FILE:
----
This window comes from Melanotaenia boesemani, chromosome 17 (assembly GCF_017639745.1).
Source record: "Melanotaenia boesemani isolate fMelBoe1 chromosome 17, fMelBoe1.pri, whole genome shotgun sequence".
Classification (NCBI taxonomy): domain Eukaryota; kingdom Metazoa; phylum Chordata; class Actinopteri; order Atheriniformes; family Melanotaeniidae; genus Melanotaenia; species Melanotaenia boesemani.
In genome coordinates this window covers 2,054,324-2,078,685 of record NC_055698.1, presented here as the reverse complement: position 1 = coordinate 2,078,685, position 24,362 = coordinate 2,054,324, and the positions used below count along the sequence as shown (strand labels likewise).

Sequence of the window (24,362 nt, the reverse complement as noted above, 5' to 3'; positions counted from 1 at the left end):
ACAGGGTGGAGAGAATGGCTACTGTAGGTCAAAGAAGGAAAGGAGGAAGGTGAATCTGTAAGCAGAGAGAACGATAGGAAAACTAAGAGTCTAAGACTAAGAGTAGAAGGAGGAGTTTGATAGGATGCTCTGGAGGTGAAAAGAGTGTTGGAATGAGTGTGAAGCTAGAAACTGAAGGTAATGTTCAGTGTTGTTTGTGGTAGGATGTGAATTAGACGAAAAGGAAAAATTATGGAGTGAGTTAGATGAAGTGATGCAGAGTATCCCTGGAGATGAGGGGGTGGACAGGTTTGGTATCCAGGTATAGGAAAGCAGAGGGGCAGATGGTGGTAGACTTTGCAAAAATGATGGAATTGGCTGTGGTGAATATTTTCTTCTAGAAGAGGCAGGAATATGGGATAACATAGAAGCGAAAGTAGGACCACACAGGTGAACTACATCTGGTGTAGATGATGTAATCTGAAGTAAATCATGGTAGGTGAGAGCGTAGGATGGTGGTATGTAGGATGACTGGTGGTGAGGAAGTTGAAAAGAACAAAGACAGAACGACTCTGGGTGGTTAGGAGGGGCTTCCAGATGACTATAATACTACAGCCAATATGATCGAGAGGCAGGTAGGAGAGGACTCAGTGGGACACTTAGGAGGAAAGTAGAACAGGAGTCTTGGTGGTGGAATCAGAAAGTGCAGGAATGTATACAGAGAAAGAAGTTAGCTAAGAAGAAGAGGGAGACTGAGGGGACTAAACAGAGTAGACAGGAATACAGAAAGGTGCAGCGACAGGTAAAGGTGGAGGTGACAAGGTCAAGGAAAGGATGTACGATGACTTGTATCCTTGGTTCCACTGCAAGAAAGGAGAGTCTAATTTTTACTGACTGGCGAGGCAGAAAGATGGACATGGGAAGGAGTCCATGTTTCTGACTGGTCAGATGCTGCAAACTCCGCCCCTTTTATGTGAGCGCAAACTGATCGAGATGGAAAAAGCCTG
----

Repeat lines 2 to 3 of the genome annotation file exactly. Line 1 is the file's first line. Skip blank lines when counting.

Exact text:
Source record: "Melanotaenia boesemani isolate fMelBoe1 chromosome 17, fMelBoe1.pri, whole genome shotgun sequence".
Classification (NCBI taxonomy): domain Eukaryota; kingdom Metazoa; phylum Chordata; class Actinopteri; order Atheriniformes; family Melanotaeniidae; genus Melanotaenia; species Melanotaenia boesemani.